Seriously? This is what the whole book was like. I could go on but honestly? It’s physically painful to go over these again. The other characters were lifeless and the only real character in this was Caitlin. The other characters really just were there to pamper Caitlin and tell her how amahzing she is.

Plot and Writing
Plot
The plot is basically a caution tale except it was done horribly. The plot to this is basically Caitlin applies for a job in a movie, gets the job but needed to lie about her age, has to take of her shirt for boob shot, people find out she’s sixteen and is kicked from the movie, and the ending? Everyone leaves her. I’m serious. The last scene is her boyfriend walking away after Caitlin’s friends had walked away.

I think Handman was trying to say something with this. Maybe it was “don’t lie” or something to that key but in the end? It failed terribly. It didn’t teach me anything. It didn’t do anything except leave me thinking “Did I really waste half an hour reading this?”.

Writing
By the 5%, I was sure this was fan fiction or written by a twelve year old. I’m sorry but the writing was atrocious. I really don’t think that Wren Handman had an editor because there were so many grammatical errors and poorly phrased sentences (and don’t say that’s because this is an ARC, it’s not – LAST CUT is a republished book since it was originally published August 13th, 2012).

Likes and Dislikes
Likes:
N/A

Dislikes:
– Characters
– Plot
– Writing

In conclusion
LAST CUT is a really bad book and I do not recommend it to any one.

Mini DNF Review – The Lost Prince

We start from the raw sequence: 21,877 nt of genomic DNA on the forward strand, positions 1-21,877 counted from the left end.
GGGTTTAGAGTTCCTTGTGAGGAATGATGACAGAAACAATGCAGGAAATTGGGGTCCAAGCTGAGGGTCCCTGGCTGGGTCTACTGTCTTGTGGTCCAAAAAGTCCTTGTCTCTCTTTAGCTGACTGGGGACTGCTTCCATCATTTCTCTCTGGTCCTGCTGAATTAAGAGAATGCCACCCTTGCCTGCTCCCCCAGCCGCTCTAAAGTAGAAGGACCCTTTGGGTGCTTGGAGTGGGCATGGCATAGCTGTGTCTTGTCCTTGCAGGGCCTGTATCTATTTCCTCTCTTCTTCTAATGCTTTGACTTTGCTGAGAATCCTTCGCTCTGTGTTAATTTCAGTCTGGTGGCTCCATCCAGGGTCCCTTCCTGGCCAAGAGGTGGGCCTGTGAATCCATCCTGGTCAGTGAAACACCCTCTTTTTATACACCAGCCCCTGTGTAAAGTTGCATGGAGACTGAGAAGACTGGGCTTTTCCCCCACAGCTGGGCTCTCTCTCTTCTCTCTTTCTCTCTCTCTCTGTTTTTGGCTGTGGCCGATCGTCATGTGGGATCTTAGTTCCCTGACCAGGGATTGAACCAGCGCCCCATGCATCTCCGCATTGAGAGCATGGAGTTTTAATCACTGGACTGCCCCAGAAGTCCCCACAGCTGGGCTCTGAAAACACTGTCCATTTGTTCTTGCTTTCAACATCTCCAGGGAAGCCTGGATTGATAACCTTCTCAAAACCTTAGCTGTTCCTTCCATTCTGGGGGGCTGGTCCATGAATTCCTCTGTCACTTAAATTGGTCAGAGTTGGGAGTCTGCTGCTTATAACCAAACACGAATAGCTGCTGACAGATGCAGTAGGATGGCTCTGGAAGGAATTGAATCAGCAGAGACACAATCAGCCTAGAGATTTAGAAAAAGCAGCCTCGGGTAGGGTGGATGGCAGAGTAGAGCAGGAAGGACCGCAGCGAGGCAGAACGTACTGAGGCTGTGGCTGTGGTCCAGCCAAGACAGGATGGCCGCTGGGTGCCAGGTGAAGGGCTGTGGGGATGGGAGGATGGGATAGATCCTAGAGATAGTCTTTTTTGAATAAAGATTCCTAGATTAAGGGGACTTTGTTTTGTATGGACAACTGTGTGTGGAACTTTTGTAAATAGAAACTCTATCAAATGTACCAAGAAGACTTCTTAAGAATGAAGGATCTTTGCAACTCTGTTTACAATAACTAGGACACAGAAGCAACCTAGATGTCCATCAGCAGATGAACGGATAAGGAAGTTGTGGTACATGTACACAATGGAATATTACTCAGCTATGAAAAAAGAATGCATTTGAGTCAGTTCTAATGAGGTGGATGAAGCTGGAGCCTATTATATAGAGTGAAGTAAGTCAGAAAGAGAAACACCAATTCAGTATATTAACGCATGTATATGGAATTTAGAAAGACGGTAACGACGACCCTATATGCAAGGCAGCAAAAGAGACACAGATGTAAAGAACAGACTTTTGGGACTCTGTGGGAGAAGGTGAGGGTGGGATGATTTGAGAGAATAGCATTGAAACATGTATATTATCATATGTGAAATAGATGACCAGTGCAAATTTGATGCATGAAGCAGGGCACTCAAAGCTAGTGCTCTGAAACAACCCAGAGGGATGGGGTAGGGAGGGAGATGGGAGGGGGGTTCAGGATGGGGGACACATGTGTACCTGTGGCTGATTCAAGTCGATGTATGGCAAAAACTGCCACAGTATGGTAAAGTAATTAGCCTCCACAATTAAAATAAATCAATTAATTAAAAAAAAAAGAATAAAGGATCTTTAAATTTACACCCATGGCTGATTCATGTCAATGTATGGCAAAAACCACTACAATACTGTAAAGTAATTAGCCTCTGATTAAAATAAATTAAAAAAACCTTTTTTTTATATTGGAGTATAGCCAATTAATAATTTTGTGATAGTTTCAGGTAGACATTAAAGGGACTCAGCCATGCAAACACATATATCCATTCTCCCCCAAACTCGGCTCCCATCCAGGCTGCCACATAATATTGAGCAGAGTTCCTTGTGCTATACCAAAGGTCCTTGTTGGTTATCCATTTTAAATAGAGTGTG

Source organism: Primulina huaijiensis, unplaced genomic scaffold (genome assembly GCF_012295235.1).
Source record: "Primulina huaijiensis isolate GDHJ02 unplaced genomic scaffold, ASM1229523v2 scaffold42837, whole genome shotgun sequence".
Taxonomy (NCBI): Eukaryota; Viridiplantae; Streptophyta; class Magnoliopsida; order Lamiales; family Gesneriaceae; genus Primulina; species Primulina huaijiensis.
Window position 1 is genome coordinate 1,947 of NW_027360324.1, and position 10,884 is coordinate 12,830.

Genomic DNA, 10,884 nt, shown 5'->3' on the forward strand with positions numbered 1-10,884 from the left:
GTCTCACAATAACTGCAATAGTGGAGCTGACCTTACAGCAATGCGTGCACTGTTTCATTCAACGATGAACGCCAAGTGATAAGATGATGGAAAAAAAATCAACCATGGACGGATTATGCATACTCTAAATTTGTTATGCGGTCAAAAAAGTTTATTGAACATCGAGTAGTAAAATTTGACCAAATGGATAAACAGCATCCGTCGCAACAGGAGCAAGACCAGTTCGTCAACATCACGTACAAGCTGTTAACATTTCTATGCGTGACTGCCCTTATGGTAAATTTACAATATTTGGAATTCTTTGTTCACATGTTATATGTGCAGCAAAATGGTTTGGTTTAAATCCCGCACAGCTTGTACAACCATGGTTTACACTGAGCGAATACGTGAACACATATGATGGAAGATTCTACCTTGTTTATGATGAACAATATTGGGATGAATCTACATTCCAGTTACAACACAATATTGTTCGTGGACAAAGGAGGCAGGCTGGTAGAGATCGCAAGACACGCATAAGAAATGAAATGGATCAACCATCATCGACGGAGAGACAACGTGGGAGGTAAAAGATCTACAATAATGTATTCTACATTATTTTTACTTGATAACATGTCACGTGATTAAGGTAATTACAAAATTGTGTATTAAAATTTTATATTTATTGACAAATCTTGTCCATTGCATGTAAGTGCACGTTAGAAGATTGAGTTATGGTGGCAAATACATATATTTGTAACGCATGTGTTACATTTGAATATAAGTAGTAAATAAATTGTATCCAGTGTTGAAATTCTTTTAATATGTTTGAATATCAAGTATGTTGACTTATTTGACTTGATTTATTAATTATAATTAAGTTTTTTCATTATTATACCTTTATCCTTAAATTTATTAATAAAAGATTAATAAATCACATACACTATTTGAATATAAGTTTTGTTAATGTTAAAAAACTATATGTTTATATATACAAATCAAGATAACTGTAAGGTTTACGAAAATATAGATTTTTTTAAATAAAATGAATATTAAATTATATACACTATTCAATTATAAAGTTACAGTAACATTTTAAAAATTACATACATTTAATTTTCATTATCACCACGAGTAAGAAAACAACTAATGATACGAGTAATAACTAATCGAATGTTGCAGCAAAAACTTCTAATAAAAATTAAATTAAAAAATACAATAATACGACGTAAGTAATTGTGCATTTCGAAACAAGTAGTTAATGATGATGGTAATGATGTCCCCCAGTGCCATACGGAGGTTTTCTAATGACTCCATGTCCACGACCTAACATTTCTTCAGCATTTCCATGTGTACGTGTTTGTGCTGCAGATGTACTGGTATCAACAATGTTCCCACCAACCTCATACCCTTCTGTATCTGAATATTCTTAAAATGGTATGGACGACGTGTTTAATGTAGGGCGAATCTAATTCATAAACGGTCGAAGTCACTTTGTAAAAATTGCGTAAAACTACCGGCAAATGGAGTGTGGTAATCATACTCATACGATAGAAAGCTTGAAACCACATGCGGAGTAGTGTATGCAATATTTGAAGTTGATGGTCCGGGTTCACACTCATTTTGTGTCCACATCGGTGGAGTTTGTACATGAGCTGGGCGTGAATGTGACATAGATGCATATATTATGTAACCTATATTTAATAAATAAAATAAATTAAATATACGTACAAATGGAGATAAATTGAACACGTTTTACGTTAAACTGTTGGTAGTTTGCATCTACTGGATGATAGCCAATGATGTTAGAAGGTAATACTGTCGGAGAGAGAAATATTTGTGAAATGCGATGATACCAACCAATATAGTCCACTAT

First ever mini-DNF review (act excited and such)
Yeah, since I’m like the only goddamn person who doesn’t like The Iron Fey series, I didn’t have high expectations for this book. My suspicions were accurate in that affair but I did spot of redeeming aspects, and these are what I found:

What I liked:
* The love interest
* The writing
* Julie Kagawa
* Grimalkin

What I didn’t like:
* Ethan.
* The pacing

I shall now go through each of the bullets and tell you a bit more about them (like a newb because I have no system for these reviews).

Kenzie
Kenzie was a very interesting character, a bit clichéd but still very well thought out. She was brave, intelligent, witty, and practically everything Meghan was not (for more info on why I hate Meghan with a passion here). As I never finished the book, I’m not exactly sure if she stays this way but I’m going to live in denial and pretend she will always be like this. I regret nothing.

The Writing
I really think that Julie Kagawa is a good author. I really do. I never liked her series (from what I have read of it) but I did adore her other book, The Immortal Rules. The writing was very expressive and accurate. I didn’t find any odd things in this book.

Julie Kagawa’s Maturing
In her previous series, Meghan was a very poorly written character. She was stupid, shallow, and what ever other insults that start with a “s”. I mean, Meghan didn’t move an inch while a huge person/thing ran charging up to her. In this book, the characters are more real and less idiotic. The plot was less holey and more thought out.

Grim
There are no words necessary. He is amazing.

Ethan
He is the MC for this story and I despised him. He was a jackass in all respects and though I didn’t finish (which is why I’m doing this weird half review thing) I still hated him. Perhaps Kenzie straightens him out but I seriously doubt it.
The problem with my hating the character so much is the simple fact that he is the main character. I couldn’t stand being in his head. He was an emo, angsty (I guess he has reason for this but still) teen. It was a major drawback from being able to like this book to the full extent.

The Pacing
You might be asking yourself (but probably aren’t) “Lisbeth, you said you loved the writing! *gasp*”. It’s true, I did. It was lyrical and fun, but still dark at times. My major give with the writing is something called pacing. Dun, dun, dun.
It was either too slow or too fast and I had a lot of trouble concentrating on the story and focusing on what’s happening. I felt generally disconnected with the story and it’s characters, which is a shame because I did fall for the hype and the fact that everyone loved it and I hadn’t seen many less than 3 star reviews.

In conclusion:
The gist of my long mini review is that I did like it, but two major flaws stopped me from enjoying it as much as I ordinarily would have.